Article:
Figuring out your US ancestors’ county boundaries can be like doing a puzzle with pieces that keep changing size and shape.
If one of your ancestral families settled early in what’s now Morrow county in central Ohio, for example, they conceivably could’ve resided in—count ’em up—seven different counties without moving an inch:
- Morrow County was formed March 1, 1848, from Crawford, Knox, Marion, Delaware and Richland counties. (A small area went back to Richland County the next year.)
- Marion County, formed April 1, 1820, from a “non-county” area that was attached to Delaware County (it remained attached to Delaware County for administrative purposes until 1924)
- Delaware County, formed April 1, 1808, from part of Franklin County
- Franklin County, formed April 30, 1803, from Ross and a non-county area; it overlapped Wayne county
- Ross County, formed Aug. 20, 1798, from Adams, Hamilton and Washington counties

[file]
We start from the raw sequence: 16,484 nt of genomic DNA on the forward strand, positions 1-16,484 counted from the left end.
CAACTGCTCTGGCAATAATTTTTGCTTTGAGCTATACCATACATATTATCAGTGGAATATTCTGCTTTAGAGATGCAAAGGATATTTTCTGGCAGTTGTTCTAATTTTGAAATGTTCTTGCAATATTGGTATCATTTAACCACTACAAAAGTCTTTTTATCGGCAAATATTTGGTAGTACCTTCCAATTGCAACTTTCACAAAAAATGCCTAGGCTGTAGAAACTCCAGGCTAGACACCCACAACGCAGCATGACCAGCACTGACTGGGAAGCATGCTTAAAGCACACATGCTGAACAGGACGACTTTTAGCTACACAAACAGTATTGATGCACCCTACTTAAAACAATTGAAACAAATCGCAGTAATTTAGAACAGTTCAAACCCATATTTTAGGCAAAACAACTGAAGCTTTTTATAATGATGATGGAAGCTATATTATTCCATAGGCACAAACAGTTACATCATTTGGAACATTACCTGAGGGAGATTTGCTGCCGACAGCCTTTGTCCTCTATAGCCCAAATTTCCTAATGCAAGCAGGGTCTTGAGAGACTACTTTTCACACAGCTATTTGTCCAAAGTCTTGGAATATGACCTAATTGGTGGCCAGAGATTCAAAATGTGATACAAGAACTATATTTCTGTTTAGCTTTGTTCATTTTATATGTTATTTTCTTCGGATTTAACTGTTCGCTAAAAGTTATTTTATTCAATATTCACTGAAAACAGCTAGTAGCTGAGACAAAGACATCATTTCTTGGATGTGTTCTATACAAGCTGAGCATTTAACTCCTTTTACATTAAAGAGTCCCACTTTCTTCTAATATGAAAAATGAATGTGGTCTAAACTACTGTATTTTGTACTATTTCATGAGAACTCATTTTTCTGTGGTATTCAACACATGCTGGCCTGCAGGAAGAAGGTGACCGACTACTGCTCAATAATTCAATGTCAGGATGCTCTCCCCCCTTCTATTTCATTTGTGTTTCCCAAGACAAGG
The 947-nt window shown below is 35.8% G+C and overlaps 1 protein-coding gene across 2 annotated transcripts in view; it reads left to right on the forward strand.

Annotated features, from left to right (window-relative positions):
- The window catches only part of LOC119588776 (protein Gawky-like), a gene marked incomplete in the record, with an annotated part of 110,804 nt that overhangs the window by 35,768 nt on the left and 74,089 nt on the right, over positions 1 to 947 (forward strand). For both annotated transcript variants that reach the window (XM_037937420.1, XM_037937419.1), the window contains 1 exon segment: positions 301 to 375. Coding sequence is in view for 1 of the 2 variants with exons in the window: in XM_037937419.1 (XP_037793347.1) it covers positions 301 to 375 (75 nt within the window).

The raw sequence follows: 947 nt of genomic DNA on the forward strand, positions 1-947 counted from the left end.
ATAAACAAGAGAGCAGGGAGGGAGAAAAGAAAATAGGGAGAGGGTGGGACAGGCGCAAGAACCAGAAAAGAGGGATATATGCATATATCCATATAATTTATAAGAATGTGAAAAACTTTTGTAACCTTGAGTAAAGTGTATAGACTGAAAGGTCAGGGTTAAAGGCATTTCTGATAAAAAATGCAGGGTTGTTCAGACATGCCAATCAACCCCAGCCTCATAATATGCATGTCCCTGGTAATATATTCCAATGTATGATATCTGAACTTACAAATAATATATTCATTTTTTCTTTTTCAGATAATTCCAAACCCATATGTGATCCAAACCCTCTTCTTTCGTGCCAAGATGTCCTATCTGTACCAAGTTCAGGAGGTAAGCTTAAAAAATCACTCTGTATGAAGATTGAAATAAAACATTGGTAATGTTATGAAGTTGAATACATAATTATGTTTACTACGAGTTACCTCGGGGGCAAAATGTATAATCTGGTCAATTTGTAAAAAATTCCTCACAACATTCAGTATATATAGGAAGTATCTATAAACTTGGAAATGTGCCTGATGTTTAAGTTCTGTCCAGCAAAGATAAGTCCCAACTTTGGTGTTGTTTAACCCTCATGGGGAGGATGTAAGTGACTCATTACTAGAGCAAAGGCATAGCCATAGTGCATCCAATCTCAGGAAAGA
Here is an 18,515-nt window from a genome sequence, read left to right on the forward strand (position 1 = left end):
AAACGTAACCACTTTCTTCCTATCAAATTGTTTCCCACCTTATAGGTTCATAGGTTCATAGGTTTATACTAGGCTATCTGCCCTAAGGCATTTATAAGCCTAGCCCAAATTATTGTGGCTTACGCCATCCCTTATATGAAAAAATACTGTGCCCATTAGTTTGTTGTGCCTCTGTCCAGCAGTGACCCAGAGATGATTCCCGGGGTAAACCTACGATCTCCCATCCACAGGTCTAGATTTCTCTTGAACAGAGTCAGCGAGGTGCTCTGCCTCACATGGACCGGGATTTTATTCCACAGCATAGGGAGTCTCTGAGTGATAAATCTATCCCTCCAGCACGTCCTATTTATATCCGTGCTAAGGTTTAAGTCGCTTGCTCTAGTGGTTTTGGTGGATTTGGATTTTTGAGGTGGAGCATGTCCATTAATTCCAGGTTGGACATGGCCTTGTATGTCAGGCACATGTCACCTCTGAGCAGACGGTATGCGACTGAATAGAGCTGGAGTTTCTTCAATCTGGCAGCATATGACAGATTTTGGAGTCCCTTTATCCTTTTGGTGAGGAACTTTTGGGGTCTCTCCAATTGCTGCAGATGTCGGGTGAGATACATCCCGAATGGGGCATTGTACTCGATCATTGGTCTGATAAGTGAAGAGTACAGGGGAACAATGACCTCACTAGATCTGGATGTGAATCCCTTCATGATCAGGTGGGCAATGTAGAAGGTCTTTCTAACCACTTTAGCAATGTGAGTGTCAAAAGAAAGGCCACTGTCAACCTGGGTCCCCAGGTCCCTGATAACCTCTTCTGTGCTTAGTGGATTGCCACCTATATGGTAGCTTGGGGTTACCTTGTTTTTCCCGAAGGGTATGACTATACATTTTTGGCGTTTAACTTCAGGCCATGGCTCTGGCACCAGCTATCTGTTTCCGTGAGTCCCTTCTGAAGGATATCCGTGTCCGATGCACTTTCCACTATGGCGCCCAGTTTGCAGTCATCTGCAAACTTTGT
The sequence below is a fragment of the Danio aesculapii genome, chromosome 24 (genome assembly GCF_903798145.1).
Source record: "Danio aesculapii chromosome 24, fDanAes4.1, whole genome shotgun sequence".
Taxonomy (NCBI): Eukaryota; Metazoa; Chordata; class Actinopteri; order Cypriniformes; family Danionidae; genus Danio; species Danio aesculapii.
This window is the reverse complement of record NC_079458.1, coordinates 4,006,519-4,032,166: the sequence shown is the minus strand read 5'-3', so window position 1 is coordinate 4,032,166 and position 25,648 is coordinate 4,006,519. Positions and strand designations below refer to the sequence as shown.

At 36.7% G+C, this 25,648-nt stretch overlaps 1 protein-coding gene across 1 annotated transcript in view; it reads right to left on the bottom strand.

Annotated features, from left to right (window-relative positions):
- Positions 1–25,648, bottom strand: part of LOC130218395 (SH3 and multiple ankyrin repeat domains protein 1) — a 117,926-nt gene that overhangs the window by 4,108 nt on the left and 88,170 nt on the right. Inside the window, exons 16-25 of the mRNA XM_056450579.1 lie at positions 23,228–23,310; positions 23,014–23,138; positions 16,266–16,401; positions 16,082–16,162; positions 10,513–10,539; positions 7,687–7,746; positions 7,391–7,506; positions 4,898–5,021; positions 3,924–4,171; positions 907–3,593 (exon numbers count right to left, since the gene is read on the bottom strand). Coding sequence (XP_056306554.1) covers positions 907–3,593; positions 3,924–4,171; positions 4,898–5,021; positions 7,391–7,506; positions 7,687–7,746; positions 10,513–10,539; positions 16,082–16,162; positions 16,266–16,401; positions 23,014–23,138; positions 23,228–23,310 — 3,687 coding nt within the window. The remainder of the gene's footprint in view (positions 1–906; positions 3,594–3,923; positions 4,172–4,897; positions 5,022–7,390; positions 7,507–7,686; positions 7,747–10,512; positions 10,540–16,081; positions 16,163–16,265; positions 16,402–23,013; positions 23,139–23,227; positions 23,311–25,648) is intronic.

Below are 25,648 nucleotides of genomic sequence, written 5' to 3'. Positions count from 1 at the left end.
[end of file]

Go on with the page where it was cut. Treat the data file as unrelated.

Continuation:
- Adams County, formed July 10, 1797, from Hamilton and Washington counties
- Hamilton County is one of Ohio’s original counties, formed Jan. 2, 1790, from the Northwest Territory. It expanded in 1792 with more Northwest Territory and Washington County land.
That’s seven different counties that could hold your family’s genealogy records. And this isn’t even the most convoluted example of how counties would annex land, get carved up, change their borders and switch county seats.
Our Unpuzzling County Boundary Changes webinar will show you how to figure out where your ancestor’s records should be during what time periods, using tools such as the Newberry Library’s Atlas of Historical County Boundaries, gazetteers, the Map Guide to the US Federal Censuses, 1790-1820, and more.
The Unpuzzling County Boundary Changes webinar takes place Thursday, Oct. 17, at 7 p.m. ET (6 CT, 5 MT, and 4 PT). Everyone who registers will receive a PDF of the presentation slides and access to view the webinar again as often as you want.
And if you register before Oct. 10, you’ll save $10. Learn more about the Unpuzzling County Boundary Changes webinar here.